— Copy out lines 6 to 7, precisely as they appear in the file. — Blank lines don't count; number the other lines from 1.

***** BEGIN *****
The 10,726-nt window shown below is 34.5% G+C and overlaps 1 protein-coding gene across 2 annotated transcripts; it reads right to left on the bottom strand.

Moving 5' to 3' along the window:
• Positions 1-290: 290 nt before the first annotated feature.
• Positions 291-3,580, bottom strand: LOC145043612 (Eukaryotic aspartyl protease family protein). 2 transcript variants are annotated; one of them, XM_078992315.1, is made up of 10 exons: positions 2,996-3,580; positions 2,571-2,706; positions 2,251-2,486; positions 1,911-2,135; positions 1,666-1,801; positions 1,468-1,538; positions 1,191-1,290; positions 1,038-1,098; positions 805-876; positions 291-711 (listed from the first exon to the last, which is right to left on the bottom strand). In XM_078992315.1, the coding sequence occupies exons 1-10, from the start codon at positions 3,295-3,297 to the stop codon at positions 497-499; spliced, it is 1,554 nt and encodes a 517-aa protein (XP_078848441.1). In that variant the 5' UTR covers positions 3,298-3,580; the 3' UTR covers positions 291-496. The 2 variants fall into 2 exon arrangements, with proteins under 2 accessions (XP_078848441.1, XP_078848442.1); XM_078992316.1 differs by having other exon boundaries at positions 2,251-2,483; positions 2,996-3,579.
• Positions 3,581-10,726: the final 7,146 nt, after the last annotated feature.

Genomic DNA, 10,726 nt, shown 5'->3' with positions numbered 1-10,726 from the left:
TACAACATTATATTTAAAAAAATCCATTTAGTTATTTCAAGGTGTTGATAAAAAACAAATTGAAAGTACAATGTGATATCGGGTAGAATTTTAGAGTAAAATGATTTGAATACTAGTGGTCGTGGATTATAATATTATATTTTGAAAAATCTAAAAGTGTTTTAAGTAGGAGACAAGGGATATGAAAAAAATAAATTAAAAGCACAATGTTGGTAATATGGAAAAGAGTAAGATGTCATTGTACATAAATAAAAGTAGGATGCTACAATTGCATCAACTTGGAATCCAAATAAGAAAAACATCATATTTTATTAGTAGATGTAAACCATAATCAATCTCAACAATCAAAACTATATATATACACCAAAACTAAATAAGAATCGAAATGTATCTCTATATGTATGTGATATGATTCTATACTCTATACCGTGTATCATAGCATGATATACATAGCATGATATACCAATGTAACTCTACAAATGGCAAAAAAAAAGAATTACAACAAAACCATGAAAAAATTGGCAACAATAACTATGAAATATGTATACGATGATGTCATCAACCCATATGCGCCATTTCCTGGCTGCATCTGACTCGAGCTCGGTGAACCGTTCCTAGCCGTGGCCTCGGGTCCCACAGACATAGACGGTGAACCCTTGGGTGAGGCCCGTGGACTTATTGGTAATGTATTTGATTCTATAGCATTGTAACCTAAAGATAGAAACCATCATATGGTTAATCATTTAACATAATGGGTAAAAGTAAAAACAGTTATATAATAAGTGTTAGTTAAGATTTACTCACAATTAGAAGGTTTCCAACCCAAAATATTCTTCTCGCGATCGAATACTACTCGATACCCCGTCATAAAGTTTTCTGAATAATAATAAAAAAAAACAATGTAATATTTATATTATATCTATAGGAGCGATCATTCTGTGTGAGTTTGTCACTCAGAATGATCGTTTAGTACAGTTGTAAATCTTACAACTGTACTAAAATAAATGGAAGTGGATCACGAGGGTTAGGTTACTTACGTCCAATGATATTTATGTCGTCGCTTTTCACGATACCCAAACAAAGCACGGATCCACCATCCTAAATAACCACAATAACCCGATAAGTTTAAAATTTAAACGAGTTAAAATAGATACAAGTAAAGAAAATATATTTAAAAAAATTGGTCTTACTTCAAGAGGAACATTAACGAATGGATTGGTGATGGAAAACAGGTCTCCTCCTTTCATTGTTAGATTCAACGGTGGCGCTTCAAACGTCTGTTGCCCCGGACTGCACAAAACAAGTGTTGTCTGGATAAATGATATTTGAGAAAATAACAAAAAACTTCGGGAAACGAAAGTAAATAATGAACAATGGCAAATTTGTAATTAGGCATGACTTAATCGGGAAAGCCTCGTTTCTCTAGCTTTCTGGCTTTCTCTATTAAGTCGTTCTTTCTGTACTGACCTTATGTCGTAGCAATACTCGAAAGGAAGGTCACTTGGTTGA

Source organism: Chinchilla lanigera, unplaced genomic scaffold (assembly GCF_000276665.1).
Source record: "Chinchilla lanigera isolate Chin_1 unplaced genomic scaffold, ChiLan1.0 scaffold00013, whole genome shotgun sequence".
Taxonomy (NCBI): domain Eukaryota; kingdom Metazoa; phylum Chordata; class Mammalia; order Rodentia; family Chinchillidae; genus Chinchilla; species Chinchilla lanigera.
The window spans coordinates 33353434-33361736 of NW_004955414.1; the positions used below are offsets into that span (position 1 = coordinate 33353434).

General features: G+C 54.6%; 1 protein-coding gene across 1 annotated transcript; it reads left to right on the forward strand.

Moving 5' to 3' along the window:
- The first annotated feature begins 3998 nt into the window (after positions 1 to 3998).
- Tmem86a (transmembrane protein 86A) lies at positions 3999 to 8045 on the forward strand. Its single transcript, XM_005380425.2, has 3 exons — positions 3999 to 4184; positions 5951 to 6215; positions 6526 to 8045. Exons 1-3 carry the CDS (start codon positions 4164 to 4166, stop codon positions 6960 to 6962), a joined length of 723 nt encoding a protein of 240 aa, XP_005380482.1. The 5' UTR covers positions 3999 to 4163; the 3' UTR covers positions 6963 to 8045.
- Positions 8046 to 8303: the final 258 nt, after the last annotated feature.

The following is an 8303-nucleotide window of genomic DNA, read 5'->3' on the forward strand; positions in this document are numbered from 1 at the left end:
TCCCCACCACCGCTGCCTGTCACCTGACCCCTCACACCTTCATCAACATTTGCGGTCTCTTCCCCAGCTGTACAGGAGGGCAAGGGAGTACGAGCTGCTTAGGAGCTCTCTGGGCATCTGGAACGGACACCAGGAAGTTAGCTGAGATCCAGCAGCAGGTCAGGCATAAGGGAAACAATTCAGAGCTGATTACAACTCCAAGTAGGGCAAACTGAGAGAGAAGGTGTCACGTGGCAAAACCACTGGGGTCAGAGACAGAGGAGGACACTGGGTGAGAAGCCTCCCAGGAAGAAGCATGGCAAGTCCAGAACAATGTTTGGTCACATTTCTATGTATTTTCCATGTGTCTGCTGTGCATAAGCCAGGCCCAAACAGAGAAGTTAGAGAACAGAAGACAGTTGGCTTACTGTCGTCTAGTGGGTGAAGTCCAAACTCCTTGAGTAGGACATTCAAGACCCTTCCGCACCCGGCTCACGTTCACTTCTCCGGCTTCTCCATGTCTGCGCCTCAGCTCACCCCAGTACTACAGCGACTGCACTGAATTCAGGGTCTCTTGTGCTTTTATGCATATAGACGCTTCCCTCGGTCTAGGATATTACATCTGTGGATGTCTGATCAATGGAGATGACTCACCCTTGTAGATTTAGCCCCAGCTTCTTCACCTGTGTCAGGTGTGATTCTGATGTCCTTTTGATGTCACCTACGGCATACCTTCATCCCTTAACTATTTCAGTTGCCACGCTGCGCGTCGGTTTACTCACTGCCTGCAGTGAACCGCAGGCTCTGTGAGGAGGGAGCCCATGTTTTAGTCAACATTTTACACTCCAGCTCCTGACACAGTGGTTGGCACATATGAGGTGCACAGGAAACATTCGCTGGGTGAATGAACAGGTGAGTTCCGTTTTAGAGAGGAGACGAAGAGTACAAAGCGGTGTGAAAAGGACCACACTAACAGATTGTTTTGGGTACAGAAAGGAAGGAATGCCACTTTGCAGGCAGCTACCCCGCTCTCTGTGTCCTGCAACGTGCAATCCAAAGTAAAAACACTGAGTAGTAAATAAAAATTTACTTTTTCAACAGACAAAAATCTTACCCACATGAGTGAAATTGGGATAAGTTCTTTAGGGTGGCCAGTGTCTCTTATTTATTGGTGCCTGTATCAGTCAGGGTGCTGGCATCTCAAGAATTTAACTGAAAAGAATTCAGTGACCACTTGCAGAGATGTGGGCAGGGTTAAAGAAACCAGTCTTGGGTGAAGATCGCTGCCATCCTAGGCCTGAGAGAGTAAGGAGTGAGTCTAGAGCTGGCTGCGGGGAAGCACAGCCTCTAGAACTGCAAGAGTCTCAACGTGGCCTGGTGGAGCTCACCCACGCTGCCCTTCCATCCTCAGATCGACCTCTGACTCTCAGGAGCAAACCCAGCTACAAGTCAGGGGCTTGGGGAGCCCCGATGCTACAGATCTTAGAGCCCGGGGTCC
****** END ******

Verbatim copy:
Genomic DNA, 10,726 nt, shown 5'->3' with positions numbered 1-10,726 from the left:
TACAACATTATATTTAAAAAAATCCATTTAGTTATTTCAAGGTGTTGATAAAAAACAAATTGAAAGTACAATGTGATATCGGGTAGAATTTTAGAGTAAAATGATTTGAATACTAGTGGTCGTGGATTATAATATTATATTTTGAAAAATCTAAAAGTGTTTTAAGTAGGAGACAAGGGATATGAAAAAAATAAATTAAAAGCACAATGTTGGTAATATGGAAAAGAGTAAGATGTCATTGTACATAAATAAAAGTAGGATGCTACAATTGCATCAACTTGGAATCCAAATAAGAAAAACATCATATTTTATTAGTAGATGTAAACCATAATCAATCTCAACAATCAAAACTATATATATACACCAAAACTAAATAAGAATCGAAATGTATCTCTATATGTATGTGATATGATTCTATACTCTATACCGTGTATCATAGCATGATATACATAGCATGATATACCAATGTAACTCTACAAATGGCAAAAAAAAAGAATTACAACAAAACCATGAAAAAATTGGCAACAATAACTATGAAATATGTATACGATGATGTCATCAACCCATATGCGCCATTTCCTGGCTGCATCTGACTCGAGCTCGGTGAACCGTTCCTAGCCGTGGCCTCGGGTCCCACAGACATAGACGGTGAACCCTTGGGTGAGGCCCGTGGACTTATTGGTAATGTATTTGATTCTATAGCATTGTAACCTAAAGATAGAAACCATCATATGGTTAATCATTTAACATAATGGGTAAAAGTAAAAACAGTTATATAATAAGTGTTAGTTAAGATTTACTCACAATTAGAAGGTTTCCAACCCAAAATATTCTTCTCGCGATCGAATACTACTCGATACCCCGTCATAAAGTTTTCTGAATAATAATAAAAAAAAACAATGTAATATTTATATTATATCTATAGGAGCGATCATTCTGTGTGAGTTTGTCACTCAGAATGATCGTTTAGTACAGTTGTAAATCTTACAACTGTACTAAAATAAATGGAAGTGGATCACGAGGGTTAGGTTACTTACGTCCAATGATATTTATGTCGTCGCTTTTCACGATACCCAAACAAAGCACGGATCCACCATCCTAAATAACCACAATAACCCGATAAGTTTAAAATTTAAACGAGTTAAAATAGATACAAGTAAAGAAAATATATTTAAAAAAATTGGTCTTACTTCAAGAGGAACATTAACGAATGGATTGGTGATGGAAAACAGGTCTCCTCCTTTCATTGTTAGATTCAACGGTGGCGCTTCAAACGTCTGTTGCCCCGGACTGCACAAAACAAGTGTTGTCTGGATAAATGATATTTGAGAAAATAACAAAAAACTTCGGGAAACGAAAGTAAATAATGAACAATGGCAAATTTGTAATTAGGCATGACTTAATCGGGAAAGCCTCGTTTCTCTAGCTTTCTGGCTTTCTCTATTAAGTCGTTCTTTCTGTACTGACCTTATGTCGTAGCAATACTCGAAAGGAAGGTCACTTGGTTGA